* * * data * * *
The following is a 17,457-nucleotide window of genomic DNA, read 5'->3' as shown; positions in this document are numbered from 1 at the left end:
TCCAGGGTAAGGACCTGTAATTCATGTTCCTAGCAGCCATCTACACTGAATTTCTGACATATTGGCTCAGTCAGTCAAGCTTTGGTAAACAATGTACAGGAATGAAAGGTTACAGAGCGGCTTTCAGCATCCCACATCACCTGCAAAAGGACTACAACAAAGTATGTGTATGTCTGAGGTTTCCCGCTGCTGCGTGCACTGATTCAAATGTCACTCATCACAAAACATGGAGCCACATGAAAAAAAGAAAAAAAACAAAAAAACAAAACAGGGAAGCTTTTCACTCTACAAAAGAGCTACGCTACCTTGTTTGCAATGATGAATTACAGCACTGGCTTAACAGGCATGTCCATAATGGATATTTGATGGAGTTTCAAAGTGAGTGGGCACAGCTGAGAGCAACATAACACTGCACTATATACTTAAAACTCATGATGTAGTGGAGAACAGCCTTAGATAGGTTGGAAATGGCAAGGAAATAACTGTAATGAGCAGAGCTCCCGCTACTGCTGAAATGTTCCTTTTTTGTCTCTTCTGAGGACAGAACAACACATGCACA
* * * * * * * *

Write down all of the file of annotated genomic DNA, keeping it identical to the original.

The following is a 17,457-nucleotide window of genomic DNA, read 5'->3' as shown; positions in this document are numbered from 1 at the left end:
TCCAGGGTAAGGACCTGTAATTCATGTTCCTAGCAGCCATCTACACTGAATTTCTGACATATTGGCTCAGTCAGTCAAGCTTTGGTAAACAATGTACAGGAATGAAAGGTTACAGAGCGGCTTTCAGCATCCCACATCACCTGCAAAAGGACTACAACAAAGTATGTGTATGTCTGAGGTTTCCCGCTGCTGCGTGCACTGATTCAAATGTCACTCATCACAAAACATGGAGCCACATGAAAAAAAGAAAAAAAACAAAAAAACAAAACAGGGAAGCTTTTCACTCTACAAAAGAGCTACGCTACCTTGTTTGCAATGATGAATTACAGCACTGGCTTAACAGGCATGTCCATAATGGATATTTGATGGAGTTTCAAAGTGAGTGGGCACAGCTGAGAGCAACATAACACTGCACTATATACTTAAAACTCATGATGTAGTGGAGAACAGCCTTAGATAGGTTGGAAATGGCAAGGAAATAACTGTAATGAGCAGAGCTCCCGCTACTGCTGAAATGTTCCTTTTTTGTCTCTTCTGAGGACAGAACAACACATGCACA